Long-term Patient and Graft Survival of Kidney Transplant Recipients With Hepatitis C Virus Infection in the United States

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Abstract

Background

Hepatitis C virus (HCV) infection is common among kidney transplant (KTx) recipients. However, the impact of HCV infection on long-term graft and recipient survival after KTx from large-scale data remains to be determined.

Methods

We used the Organ Procurement and Transplantation Network database to identify all adults undergoing KTx in 2004 to 2006 in the United States. A propensity score was created to match each HCV-positive recipient with an HCV-negative control for unbiased comparisons. Survival analysis was conducted to evaluate recipient and death-censored graft survival.

Results

Out of 33 357 adult primary KTx recipients, 1470 (4.4%) were HCV-positive: 1364 HCV-positive and -negative pairs were selected by propensity score matching. Based on multivariable regression models, HCV is associated with a higher risk of death (hazard ratio [HR], 1.50; 95% confidence interval [95% CI], 1.28-1.75) and graft failure (HR, 1.26; 95% CI, 1.08-1.47). Infection was a more common cause of death in HCV-positive patients than in HCV-negative recipients (HR, 1.64; 95% CI, 1.12-2.42). The incidence of death due to liver failure was 0.23% per year among HCV-positive recipients, whereas no HCV-negative recipients died from liver failure. Graft failure due to recurrent disease was higher in HCV-positive than in HCV-negative recipients (HR, 2.00; 95% CI, 1.06-3.78).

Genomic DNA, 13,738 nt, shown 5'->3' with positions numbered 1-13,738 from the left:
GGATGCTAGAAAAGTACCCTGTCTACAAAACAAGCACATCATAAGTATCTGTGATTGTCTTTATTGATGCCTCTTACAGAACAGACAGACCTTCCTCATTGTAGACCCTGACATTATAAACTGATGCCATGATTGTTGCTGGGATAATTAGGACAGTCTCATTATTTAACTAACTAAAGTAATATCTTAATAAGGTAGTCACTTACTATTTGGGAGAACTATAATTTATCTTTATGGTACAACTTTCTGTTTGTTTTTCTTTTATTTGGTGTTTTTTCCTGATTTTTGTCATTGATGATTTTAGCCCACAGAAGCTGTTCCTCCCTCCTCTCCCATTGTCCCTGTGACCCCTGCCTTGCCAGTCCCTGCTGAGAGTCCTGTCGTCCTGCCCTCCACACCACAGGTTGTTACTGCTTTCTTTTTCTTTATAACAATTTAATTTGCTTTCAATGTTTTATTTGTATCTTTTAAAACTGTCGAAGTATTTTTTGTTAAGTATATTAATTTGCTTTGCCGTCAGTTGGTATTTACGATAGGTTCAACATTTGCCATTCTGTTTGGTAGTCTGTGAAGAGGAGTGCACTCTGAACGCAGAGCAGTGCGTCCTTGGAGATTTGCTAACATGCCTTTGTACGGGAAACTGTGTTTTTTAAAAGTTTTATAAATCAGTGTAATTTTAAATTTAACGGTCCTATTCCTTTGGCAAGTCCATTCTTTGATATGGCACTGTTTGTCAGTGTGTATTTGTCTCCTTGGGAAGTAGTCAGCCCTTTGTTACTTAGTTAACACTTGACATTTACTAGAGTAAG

Conclusion

HCV infection is associated with decreased long-term recipient and graft survival. Future studies are needed to examine whether recently available, safe, and effective antiviral therapy improves the long-term clinical outcome in these patients.

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